The Thunder Sings
Dale followed Lyssa out of the market-place, ducking up a narrow alley between two storehouses. A watchman shouted at them, and waved them on; Lyssa caught Dale's hand and tugged him quickly round the corner.
"Here." It was a dark corner she brought them to, a blind alley between two high walls. Shadows lay thick as dust across the stone; it would be high summer before even the noonday sun poked its way down here. Lyssa dropped back against one wall with a sigh, stretching weary legs out along the ground. Dale stood beside her, running his finger over the stonework with wonder on his face.
"What?" Lyssa looked up at him, puzzled.
"All this. It's so fine, so carefully made - just a storehouse, and all of stone! My old lord's hall, half of it was made of wood. And even where it was stone, the walls weren't cut smooth like this, they were just left rough."
"Wait till you see a palace before you speak of fine work, storm-lordling." Lyssa chuckled, once again easy with him now, able to make a joke of his powers. "Garth Holm, and the high towers above the sea. There's fine, now."
She pulled him down beside her, and pressed an apple into his hand. "Eat, and let me think."
"Where did this come from?" Dale turned the apple over in his hands. "We ate the last of our food this morning, before you sang the shadow-web."
"I took them from a barrow, in the market. One each." She held up her own apple, and bit into it. "Beg a little, steal a little. Remember? Now be quiet."
Dale settled himself comfortably in the cool shadows, and chewed on the apple. Before long, he heard voices approaching. He touched Lyssa's arm warningly, and neither of them moved as two old women passed slowly by the mouth of the alley, going home from the market.
"And those storms, away to the west!" one was saying. "Weeks of them, there've been. Spring thunder, my son says, but..."
They moved on, and thick stone blurred their voices; but Dale had heard enough. He grinned delightedly, and Lyssa thumped him on the arm.
"Spring thunder, indeed!" she muttered. "I wonder what she'd say if she knew it was only you, playing games?"
"Not games," Dale said emphatically. "I was learning, not playing."
"Testing your strength. I know. But some of it was fun, too."
Dale smiled, remembering trees and rocks split by the lightning he called down, hills that echoed and echoed again the songs of the thunder. He flexed his fingers, thinking that there was no wall now that could keep him from what he sought.
"Beggars," Lyssa's voice said in the darkness. "Beggars know everything that happens in their city. We'll ask the beggars."
"Will they tell us?" Dale was doubtful; slaves knew everything too, but they kept quiet in the presence of strangers.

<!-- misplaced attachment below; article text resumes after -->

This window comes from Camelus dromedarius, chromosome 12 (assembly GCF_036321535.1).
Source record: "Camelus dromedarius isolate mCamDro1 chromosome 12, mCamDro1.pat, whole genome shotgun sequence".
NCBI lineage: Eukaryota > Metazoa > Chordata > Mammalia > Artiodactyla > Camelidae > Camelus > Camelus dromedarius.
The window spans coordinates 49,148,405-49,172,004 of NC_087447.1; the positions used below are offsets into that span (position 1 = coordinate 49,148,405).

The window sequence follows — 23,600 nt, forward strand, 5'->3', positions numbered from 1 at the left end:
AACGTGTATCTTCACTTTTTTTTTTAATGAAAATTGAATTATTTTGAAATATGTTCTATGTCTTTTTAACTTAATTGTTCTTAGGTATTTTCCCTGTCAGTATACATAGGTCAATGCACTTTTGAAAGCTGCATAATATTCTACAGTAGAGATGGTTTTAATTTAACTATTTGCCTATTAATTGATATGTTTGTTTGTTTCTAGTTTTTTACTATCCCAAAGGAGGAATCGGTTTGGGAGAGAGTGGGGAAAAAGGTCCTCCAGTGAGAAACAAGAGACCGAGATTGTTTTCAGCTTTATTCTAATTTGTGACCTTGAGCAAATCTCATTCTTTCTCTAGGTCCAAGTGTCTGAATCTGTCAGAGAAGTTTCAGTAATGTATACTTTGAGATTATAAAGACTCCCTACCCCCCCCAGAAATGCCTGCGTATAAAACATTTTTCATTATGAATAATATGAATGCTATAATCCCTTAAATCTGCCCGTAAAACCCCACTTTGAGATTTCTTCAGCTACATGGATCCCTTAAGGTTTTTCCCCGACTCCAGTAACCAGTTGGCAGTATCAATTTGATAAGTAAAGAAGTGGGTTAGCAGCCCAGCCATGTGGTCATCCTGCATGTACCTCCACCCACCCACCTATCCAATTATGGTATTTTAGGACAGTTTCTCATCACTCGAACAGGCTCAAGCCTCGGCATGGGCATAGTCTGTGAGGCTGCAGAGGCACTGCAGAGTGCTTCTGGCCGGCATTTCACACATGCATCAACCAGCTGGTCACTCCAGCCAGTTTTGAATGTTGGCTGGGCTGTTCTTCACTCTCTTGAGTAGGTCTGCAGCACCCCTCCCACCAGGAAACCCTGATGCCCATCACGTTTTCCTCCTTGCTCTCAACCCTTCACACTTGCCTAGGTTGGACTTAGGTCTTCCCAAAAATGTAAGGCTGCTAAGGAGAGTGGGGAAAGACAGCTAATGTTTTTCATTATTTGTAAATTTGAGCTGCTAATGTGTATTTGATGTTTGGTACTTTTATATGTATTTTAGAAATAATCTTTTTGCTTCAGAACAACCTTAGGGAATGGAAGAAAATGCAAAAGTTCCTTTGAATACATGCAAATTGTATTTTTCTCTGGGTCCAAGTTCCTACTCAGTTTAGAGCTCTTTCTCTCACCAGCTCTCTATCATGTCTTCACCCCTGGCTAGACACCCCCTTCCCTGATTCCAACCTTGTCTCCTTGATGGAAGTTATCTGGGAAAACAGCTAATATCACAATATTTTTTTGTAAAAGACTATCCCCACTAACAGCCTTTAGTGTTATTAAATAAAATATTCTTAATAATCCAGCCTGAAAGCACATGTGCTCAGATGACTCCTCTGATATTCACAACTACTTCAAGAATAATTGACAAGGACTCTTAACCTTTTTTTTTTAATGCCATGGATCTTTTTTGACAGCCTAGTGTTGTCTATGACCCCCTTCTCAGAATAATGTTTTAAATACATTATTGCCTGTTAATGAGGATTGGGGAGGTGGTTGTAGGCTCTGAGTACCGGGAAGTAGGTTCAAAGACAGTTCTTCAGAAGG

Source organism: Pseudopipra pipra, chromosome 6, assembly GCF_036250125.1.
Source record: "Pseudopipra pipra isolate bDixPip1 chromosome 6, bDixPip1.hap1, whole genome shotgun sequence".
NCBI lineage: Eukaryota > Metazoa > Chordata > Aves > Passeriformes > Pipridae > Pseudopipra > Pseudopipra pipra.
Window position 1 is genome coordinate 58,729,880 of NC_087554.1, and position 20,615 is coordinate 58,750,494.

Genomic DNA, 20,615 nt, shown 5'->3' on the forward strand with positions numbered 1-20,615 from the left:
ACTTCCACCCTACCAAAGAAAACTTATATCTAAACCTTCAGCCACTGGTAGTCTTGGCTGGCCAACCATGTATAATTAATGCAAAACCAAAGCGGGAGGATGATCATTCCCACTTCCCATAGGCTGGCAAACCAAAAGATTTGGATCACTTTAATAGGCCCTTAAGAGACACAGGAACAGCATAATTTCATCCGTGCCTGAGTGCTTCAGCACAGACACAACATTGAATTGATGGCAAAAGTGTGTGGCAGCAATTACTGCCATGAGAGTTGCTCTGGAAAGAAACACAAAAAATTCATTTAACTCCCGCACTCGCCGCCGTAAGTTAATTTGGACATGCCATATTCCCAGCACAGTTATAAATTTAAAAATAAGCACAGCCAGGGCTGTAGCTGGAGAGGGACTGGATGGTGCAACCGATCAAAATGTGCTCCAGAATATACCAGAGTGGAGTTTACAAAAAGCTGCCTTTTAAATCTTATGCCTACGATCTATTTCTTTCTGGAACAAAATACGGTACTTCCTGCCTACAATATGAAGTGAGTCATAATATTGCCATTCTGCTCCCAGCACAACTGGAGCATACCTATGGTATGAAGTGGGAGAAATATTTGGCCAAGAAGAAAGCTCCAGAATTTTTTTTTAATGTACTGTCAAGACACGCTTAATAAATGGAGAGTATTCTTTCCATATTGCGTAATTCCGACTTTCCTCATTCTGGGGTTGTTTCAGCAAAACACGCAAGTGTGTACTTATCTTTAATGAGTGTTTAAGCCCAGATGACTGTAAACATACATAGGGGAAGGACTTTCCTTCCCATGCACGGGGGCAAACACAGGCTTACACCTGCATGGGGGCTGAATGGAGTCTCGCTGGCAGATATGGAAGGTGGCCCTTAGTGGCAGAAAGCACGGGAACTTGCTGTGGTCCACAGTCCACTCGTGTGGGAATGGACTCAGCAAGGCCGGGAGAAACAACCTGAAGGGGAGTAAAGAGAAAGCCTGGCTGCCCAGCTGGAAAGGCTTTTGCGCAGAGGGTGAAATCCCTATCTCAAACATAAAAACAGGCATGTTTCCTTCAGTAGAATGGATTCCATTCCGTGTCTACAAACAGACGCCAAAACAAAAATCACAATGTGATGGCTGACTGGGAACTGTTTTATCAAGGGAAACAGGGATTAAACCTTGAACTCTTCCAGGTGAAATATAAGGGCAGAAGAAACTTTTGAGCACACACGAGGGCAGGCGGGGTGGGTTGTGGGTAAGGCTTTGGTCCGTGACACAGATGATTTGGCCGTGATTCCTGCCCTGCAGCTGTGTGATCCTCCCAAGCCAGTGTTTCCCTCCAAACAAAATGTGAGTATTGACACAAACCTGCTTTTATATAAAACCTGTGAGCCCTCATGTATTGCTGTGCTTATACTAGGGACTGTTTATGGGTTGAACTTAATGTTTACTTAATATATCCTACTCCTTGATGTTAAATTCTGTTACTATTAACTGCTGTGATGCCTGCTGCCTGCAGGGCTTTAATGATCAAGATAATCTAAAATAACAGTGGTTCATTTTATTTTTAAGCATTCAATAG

"We'll find a way to make them. But we've got to find them, first. I don't know where they go at night, in Calinor. Not round the storehouses, though; too many guards. Come on, we'll try down towards the river."
They got to their feet, and Lyssa crept along the wall towards the alley's mouth, with Dale following. Before they could reach it, though, they heard booted feet tramping on the cobbles, and saw the reflected glow of torchlight on the walls.
"Patrol!" Lyssa hissed. "Back, quick..." They scuttled back to the furthest corner, crouching like wary cats against the stone. Every muscle in Dale's body was tight and tingling with nerves. His mouth was suddenly dry, and he hardly dared breathe for fear of being heard.
The patrol stopped at the head of the alley; and flaring torches trapped the two of them in a harsh, guttering light.
"Yo-ho!" a rough voice said, with a gloat in it. "Two more due a flogging, I fancy. It's a good catch tonight. Fetch 'em out, corporal."
Three bulky men moved down the narrow alley towards them. No good hiding now, and nowhere to run; Dale sprang to his feet, with Lyssa a moment behind him.
"Not the storm, Dale," she whispered urgently. "Not here. You'd burn the whole city."
He nodded, with a touch of impatience. He wasn't thinking of lightning. His eyes narrowed in concentration, and he gave a little twitch with a finger of his mind.
A whirling wall of wind swept down the alley in front of him, air turned almost solid with speed. Torches were whipped away and flung far across the city in a trail of sparks; and the soldiers themselves were tossed to the ground as though they were no heavier than reeds. Broken reeds now, Dale thought, hearing them grunting and groaning in the darkness ahead. But he and Lyssa could still not slip past them unnoticed; and whether the soldiers were all hurt too badly to stop their escape, he had no way of telling. It didn't seem very likely, though.
"What now?" he murmured. "What do we do?"
Behind them, a voice said, "What indeed?"
An extract from The Thunder Sings by Chaz Brenchley, illustrated by Ray Mutimer.
Published by Arnold Wheaton, (UK, 1988).